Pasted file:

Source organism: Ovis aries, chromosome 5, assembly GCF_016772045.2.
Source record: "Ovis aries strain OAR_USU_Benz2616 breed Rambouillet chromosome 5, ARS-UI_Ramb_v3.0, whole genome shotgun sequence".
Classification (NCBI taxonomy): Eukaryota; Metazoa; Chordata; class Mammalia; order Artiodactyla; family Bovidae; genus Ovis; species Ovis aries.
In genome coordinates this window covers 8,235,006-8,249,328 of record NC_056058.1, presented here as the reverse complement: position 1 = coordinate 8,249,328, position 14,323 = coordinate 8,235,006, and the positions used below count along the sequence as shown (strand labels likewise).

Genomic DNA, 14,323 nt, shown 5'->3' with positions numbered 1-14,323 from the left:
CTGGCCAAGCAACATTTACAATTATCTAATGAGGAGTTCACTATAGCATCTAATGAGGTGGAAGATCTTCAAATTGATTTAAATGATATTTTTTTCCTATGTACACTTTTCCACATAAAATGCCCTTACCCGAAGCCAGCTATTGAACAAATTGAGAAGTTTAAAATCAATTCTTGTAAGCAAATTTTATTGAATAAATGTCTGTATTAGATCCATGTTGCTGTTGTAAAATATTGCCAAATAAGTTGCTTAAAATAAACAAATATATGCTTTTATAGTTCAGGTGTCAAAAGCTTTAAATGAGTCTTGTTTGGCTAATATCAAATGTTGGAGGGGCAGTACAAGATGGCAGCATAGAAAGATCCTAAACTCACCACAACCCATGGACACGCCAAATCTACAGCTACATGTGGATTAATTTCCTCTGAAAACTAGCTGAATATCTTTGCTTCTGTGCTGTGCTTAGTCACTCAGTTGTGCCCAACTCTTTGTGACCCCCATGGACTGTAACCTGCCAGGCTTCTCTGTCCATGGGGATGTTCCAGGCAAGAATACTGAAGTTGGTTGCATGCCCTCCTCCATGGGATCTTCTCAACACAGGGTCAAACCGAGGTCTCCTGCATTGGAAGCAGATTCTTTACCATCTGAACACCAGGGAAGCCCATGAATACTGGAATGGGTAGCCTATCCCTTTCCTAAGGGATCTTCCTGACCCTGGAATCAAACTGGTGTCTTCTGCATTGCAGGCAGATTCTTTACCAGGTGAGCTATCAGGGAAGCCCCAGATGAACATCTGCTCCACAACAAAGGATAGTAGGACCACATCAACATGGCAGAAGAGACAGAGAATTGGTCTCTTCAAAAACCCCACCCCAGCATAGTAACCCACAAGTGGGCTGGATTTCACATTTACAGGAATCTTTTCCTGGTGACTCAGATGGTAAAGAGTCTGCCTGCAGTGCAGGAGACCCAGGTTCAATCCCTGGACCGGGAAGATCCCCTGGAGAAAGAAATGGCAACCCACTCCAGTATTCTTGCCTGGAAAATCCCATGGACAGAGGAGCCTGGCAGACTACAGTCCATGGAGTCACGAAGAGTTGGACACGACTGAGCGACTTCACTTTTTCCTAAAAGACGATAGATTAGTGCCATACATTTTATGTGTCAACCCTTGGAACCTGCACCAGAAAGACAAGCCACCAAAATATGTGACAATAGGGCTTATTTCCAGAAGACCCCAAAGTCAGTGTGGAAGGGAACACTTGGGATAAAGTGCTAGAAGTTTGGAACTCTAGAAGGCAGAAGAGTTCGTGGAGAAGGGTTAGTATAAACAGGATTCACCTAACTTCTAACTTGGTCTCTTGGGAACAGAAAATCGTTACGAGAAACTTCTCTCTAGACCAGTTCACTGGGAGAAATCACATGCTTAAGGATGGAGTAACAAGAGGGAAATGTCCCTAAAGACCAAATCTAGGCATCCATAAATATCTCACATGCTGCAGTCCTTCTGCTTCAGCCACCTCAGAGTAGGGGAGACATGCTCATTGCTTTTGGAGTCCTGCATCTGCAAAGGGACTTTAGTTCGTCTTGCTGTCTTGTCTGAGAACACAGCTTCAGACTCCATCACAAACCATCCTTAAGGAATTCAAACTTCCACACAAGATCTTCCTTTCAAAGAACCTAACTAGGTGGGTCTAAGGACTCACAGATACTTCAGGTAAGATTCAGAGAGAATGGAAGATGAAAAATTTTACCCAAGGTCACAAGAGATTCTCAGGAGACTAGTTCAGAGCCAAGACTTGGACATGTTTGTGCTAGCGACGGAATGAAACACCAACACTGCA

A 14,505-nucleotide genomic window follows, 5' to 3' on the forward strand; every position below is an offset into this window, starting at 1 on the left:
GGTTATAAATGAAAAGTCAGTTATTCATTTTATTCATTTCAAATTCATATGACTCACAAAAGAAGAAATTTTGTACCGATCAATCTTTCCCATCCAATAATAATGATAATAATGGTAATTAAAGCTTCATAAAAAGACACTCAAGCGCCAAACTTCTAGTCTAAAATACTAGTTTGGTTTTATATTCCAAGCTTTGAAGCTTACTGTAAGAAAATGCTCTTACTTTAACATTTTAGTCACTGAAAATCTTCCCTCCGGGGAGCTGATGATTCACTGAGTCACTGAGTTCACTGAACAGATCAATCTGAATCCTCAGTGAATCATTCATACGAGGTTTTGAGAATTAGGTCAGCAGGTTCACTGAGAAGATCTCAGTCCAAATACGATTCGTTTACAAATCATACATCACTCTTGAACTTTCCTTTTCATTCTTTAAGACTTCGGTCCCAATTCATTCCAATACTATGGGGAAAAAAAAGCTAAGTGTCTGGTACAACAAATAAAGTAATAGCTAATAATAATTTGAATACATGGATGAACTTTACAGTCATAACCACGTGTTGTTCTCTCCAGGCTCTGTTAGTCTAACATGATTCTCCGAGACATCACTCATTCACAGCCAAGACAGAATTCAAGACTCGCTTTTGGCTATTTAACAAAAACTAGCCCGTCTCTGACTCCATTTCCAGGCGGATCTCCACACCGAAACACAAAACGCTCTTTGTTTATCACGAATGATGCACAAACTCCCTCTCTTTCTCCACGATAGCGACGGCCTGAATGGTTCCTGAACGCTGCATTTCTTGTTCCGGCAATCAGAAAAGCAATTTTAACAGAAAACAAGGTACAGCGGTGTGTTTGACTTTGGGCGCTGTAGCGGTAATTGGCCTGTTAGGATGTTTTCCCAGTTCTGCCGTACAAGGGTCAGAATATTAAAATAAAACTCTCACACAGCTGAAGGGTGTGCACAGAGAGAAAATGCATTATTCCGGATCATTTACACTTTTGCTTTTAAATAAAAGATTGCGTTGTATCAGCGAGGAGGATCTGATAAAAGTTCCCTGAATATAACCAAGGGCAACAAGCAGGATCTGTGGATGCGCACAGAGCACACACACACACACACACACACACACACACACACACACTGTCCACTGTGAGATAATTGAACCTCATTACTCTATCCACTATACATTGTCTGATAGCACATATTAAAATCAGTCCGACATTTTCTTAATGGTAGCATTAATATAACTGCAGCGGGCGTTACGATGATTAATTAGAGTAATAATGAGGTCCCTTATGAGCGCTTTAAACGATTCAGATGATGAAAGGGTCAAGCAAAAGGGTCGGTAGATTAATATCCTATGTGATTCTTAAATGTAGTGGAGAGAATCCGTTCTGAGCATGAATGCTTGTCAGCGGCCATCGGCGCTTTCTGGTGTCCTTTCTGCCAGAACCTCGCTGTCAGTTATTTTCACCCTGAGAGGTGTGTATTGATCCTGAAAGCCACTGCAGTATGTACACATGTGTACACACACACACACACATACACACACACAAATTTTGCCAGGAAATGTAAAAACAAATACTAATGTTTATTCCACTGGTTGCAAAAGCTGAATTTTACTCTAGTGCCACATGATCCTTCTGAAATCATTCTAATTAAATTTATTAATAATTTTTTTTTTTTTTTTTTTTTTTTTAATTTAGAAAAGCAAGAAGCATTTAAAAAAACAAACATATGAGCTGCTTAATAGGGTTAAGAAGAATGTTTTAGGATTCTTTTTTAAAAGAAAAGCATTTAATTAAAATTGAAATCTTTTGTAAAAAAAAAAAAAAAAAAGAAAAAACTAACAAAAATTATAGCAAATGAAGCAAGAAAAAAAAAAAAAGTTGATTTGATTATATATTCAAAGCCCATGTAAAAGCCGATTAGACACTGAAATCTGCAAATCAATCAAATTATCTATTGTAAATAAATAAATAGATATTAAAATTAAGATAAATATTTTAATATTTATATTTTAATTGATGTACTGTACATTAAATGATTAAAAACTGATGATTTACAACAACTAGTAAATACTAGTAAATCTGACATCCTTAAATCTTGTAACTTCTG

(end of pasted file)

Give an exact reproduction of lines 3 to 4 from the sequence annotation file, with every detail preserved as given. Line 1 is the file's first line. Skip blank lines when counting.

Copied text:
Classification (NCBI taxonomy): Eukaryota; Metazoa; Chordata; class Mammalia; order Artiodactyla; family Bovidae; genus Ovis; species Ovis aries.
In genome coordinates this window covers 8,235,006-8,249,328 of record NC_056058.1, presented here as the reverse complement: position 1 = coordinate 8,249,328, position 14,323 = coordinate 8,235,006, and the positions used below count along the sequence as shown (strand labels likewise).